Sim City was one of the first simulation programmes. In the game you are the mayor and chief architect of a city you are responsible for building and manufacturing. You attract SIMs, simulated citizens who build houses, stores factories – generate a tax base that funds the cities finances and allows further development. Perhaps John Banks needs to play the game as he struggles with the problem of funding developments at Eden Park.
In learning terms the game is interactive and student centred using realistic contexts. Don’t forget that pilots play games as they learn the complexities of flying a large passenger plane, they use flight simulators. Chemists also play with simulation games at university as they design molecules with particular geometries and polarities. Sixth form chemists use pen and pencil to do the same thing in exams using theory that is over 30 years out of date. Listen to the designer of Sim City as he describes his latest game Spore. Hard to imagine learning about evolution without playing this game
I didn’t attend this session but the question posed in the abstract is central to what happens next in new Zealand secondary education.
” What happens to teachers’ practice and our learning settings when we truly consider what it means to be a robust and resilient learner – a learner who follows their interests, is deeply involved in curious exploration, takes delights in communicating their thoughts and feelings and is prepared to take responsibility for their own learning and others’ learning? The possibilities are full of surprise, in this kind of learning and teaching setting teachers and children engage in meaningful complex learning that is driven by passionate explorers who are willing to take risks, puzzle over, investigate and build working theories about their world”
The answers to this question and the part emerging technologies have to play will determine the effectiveness of our education system and whether students leave it as lifelong learners or not. The session was presented by Lorraine Sands & Melissa Osmond of Greerton Early Childhood Centre. Not for the first time during the conference did I discover that my colleagues in Primary and Early Childhood are ahead of us in developing strategies for the 21st century.
Primary and Early childhood are not constrained by the institutional structures of the secondary sector (disciplines, departments timetables) or the assessment driven learning of NCEA that predetermines learning outcomes and stifles creativity. We have to find ways of better engaging students in the learning process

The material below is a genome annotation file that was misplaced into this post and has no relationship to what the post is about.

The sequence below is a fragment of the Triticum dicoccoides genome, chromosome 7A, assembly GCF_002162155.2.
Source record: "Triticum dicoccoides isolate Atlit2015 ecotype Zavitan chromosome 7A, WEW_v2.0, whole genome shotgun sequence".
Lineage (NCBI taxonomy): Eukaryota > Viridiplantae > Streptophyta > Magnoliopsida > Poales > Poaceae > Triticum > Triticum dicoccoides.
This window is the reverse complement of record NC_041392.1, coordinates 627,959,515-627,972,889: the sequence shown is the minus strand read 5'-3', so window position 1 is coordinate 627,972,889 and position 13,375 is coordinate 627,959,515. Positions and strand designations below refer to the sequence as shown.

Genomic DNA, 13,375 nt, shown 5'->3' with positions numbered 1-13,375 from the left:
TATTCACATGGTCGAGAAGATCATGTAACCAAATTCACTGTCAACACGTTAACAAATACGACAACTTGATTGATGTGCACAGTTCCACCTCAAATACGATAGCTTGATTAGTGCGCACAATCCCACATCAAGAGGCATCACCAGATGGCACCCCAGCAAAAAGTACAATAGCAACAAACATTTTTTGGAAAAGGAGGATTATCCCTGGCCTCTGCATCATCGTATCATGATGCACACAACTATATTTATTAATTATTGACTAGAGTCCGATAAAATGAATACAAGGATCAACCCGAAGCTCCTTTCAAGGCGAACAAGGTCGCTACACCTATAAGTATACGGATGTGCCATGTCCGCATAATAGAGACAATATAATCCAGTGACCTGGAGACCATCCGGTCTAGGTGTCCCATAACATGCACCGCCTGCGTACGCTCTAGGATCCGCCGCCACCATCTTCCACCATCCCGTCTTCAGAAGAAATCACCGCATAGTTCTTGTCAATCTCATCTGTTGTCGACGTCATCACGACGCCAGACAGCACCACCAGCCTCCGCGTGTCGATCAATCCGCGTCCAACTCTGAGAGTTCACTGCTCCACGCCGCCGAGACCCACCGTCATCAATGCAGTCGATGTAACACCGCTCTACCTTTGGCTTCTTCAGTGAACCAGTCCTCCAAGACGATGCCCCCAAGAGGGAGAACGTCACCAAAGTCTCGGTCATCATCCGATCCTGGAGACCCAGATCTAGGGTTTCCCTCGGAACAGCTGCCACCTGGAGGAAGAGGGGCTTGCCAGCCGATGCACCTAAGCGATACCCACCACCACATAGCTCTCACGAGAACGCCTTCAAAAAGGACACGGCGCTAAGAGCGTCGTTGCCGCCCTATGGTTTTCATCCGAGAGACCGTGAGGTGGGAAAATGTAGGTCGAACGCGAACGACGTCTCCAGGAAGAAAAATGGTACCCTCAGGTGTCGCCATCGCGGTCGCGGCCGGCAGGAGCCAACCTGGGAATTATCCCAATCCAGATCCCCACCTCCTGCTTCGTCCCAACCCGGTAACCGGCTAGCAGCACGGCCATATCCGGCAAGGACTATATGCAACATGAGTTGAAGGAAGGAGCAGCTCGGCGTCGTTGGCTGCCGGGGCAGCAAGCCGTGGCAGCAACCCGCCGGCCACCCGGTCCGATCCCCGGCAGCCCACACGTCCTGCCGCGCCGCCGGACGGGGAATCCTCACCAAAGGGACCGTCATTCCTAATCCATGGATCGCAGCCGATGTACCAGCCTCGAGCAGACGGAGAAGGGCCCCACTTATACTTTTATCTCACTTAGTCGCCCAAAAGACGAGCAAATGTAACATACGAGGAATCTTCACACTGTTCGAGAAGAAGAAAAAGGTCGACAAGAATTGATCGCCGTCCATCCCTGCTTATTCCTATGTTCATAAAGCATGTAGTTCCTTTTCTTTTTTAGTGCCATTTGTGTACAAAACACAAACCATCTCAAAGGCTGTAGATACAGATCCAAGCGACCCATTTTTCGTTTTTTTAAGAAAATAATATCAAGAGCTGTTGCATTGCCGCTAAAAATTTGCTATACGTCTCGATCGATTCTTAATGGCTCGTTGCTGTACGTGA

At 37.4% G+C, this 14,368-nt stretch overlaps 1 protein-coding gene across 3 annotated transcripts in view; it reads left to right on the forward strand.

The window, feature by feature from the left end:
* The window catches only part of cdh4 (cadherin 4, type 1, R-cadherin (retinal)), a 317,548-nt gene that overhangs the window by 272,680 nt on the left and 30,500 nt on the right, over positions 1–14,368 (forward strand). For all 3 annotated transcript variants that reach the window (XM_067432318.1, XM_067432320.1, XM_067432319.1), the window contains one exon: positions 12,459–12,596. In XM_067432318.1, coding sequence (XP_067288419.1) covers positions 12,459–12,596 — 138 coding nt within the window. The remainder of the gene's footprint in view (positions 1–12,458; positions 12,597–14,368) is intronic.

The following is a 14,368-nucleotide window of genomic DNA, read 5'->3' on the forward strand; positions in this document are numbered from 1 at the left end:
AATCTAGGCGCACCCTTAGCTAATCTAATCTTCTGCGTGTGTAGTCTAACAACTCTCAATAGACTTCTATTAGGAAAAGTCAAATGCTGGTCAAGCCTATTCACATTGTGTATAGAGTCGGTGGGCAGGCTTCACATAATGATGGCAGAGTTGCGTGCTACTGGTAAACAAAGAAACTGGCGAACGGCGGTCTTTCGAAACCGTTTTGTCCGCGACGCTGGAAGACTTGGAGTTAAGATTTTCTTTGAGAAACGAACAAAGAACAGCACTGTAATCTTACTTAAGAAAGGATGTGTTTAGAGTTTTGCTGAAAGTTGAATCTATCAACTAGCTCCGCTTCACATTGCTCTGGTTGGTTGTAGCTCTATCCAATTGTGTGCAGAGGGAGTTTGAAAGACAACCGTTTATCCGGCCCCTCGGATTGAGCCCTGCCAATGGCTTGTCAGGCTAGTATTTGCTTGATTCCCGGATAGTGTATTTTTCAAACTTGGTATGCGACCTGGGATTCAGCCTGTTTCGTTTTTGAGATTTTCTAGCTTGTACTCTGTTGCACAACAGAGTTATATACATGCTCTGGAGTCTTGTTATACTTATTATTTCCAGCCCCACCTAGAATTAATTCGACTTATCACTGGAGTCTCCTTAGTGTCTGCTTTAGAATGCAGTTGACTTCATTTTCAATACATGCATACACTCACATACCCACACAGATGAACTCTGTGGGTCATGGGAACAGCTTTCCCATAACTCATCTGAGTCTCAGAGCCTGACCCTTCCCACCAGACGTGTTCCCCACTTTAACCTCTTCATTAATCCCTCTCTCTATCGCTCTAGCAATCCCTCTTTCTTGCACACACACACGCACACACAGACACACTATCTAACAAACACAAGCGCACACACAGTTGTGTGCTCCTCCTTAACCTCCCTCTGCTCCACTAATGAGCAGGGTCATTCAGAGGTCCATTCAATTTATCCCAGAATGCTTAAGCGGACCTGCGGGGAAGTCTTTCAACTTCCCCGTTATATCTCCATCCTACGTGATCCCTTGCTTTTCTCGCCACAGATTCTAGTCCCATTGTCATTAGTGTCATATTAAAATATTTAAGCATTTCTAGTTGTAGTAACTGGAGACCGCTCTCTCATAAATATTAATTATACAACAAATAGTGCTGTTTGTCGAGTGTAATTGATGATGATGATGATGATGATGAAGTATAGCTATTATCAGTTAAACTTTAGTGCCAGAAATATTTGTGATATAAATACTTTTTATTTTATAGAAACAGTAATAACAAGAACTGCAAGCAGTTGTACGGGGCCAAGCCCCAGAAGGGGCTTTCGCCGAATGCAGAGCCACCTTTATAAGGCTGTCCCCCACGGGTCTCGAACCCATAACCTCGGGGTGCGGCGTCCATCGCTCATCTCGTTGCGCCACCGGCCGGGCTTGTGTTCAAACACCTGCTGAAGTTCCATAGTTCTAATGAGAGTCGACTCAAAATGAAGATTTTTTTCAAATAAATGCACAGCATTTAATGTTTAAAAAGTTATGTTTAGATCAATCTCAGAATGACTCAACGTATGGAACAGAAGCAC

Ewan McIntosh is a Teacher and Social Media Specialist who is based in Edinburgh, Scotland. He speaks internationally leading student and teacher workshops and conferences.
As a new technologies research practitioner he has been involved with integrating blogging, podcasting, wikis gaming and other emerging technologies into classroom life from nursery to secondary within the East Lothian Council district of Scotland.
Ewan delivered the keynote speech at the Ulearn conference. The conference focused on integrating new technologies to empower learning and transform leadership in education.
Ewan recognises the power of play in learning. Ludic learning can happen in secondary science but students do a huge amount of unsupervised and unrecognised learning as they play computer games and access social networking sites such as Bebo and Facebook. He has recognised their potential in the classroom. In workshops he has discovered the effectiveness of games in expanding student horizons and imaginations when they are speaking and writing creatively or transactionally.
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He highlighted the example of Tim Rylands who uses the unsettling landscapes in Myth III during literacy exercises. Tim is a real performer in the classroom although his academic rigour while playing games is evident. He apparently uses a walking stick that he doesn’t require as a prop. It magically turns into a flute! Look at the engagement of his students.
He asks students to describe the rocks in the landscape at one point. Perhaps we need to rethink literacy issues in school and be less reliant on the book paradigm in science
A huge number of people had an opportunity to walk round the new science facilities at the school and watch demonstrations by students of science in action.